It is split into two sections, environmental sustainability and socio-economic sustainability, with key themes relating to each sub-section. The Healthy Garden Town framework, created by the TCPA, is also referenced. Detailed and interactive checklists are provided for all sub-sections to ensure ease of use. This document was an finalist in the National Urban Design Awards 2021, in the Policy, Strategy and Design Guidance category.

Link: Harlow and Gilston Garden Town Sustainability Guide and Checklist, March 2021

Authors: Harlow and Gilston Garden Town

Date: March 2021

Case study SD2

SD3: Reading Brough Council – Sustainable Design and Construction Policy

The Reading Borough Local Plan includes expectations for sustainable design and construction. The approach looks to the recognised BREAAM standards, and requires that development uses resources efficiently and takes account of climate change. The specific requirements are below:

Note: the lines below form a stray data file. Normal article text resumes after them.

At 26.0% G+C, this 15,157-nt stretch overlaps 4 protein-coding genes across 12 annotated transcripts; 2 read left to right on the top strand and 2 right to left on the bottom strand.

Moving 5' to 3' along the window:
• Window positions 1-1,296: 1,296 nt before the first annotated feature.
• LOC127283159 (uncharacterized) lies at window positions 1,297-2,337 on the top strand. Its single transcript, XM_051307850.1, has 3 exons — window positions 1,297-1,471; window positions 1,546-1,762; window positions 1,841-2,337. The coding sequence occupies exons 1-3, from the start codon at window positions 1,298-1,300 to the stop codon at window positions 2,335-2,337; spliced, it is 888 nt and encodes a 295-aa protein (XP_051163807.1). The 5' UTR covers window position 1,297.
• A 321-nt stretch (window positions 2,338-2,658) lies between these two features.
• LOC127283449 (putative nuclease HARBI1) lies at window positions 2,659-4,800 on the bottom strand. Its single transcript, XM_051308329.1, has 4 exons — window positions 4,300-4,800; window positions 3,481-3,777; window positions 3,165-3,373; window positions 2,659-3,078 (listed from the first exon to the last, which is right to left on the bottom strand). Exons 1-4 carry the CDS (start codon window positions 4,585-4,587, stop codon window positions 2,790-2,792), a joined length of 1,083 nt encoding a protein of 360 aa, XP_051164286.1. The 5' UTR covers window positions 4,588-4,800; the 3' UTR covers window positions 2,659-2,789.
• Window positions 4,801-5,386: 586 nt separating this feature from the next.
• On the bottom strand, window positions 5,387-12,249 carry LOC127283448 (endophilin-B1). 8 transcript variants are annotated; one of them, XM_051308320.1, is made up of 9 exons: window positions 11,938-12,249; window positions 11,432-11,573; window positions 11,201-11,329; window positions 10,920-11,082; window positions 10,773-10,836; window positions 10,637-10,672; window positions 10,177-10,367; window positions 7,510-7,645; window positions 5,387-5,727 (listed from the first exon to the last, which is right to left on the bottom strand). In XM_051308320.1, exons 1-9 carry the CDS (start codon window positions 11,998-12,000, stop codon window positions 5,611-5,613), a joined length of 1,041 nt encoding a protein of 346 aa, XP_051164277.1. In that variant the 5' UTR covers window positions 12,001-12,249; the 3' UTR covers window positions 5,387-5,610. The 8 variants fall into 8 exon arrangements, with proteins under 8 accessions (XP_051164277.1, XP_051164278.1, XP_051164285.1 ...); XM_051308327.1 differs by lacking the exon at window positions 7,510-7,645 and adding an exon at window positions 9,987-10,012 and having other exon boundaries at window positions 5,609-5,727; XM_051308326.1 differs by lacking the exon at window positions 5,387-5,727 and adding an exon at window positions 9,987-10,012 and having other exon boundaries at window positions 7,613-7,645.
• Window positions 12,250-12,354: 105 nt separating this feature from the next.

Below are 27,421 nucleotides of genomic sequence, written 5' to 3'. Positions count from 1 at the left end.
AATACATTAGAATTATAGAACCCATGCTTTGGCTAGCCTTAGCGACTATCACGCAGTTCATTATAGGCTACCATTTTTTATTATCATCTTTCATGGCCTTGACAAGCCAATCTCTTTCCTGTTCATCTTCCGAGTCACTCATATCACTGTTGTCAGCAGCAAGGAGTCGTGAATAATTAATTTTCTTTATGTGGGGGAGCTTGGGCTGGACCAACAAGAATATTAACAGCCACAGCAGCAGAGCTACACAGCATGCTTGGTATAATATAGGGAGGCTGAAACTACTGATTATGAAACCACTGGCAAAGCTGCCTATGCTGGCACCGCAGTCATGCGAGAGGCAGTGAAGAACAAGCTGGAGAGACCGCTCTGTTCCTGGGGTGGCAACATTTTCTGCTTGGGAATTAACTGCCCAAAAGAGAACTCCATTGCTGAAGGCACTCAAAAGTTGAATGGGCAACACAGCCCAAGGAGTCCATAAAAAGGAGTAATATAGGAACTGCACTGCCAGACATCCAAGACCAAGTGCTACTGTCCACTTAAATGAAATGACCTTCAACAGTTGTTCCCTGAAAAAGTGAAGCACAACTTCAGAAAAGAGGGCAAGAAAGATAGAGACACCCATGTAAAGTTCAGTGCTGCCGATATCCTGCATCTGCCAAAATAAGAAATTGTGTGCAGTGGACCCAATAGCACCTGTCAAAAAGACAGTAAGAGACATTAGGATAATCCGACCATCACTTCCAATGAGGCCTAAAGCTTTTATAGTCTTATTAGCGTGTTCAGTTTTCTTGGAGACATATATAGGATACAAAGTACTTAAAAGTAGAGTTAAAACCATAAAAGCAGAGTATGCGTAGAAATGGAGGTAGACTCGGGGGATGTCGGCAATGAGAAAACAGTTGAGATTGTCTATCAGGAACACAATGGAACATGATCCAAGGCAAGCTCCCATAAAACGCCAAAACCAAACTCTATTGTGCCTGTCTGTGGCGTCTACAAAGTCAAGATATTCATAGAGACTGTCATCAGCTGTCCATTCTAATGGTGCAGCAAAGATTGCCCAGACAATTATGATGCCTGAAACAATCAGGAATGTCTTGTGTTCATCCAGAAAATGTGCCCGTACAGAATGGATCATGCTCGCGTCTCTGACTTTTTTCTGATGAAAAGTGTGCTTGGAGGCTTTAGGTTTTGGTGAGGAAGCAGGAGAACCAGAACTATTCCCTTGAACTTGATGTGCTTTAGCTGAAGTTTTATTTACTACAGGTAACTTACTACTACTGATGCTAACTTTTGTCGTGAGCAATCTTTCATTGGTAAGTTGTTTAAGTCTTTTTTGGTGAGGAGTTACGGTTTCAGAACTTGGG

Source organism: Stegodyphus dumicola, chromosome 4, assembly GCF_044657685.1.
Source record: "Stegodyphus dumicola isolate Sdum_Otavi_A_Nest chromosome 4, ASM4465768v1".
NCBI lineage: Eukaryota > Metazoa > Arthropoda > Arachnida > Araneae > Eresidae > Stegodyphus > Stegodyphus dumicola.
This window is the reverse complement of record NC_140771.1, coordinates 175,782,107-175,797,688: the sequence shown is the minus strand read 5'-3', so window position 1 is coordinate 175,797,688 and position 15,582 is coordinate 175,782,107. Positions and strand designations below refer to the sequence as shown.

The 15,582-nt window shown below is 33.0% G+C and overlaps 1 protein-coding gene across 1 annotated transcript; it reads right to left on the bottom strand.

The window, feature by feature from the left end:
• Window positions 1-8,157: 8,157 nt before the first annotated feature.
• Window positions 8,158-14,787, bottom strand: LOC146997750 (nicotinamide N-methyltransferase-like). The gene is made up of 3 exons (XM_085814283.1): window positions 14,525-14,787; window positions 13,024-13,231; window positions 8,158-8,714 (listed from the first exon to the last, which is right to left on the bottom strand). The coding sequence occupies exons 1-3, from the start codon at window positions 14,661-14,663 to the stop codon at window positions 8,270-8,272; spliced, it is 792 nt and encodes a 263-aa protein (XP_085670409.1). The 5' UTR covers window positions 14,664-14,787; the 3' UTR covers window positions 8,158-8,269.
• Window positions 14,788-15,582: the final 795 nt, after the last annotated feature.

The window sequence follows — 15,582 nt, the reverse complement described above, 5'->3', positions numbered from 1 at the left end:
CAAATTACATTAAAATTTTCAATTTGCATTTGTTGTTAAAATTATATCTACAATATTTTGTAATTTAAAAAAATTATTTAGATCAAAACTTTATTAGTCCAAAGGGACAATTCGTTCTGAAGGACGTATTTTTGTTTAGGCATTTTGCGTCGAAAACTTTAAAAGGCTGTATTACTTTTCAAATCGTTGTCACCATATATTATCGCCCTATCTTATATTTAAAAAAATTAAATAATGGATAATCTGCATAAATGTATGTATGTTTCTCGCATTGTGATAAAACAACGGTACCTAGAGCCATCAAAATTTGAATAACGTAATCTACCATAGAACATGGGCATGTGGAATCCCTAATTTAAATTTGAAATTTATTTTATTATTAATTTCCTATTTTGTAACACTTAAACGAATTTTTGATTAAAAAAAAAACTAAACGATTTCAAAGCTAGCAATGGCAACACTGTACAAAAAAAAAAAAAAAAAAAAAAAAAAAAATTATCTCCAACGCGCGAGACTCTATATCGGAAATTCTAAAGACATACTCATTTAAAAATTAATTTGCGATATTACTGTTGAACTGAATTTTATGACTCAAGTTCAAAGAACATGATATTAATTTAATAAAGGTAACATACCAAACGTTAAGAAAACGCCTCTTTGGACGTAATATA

Link: Reading Borough Local Plan, November 2019

Authors: Reading Borough Council

Date: November 2019

Case study SD3

SD4: Southampton City Council – Green Space Factor

As a commitment to green spaces and the many benefits related to the presence of vegetation in the city, Southampton City Council has developed a local Green Space Factor (GSF) for new development. It is used to assess different types of surfaces based on their infiltration potential, allocating a score between 0 and 1, and acting as a proxy for ecosystem services provided by these surfaces. It evaluates the surfaces’ capacity to provide essential benefit to the urban environment, such as surface water and air quality management, evaporative cooling, and biodiversity.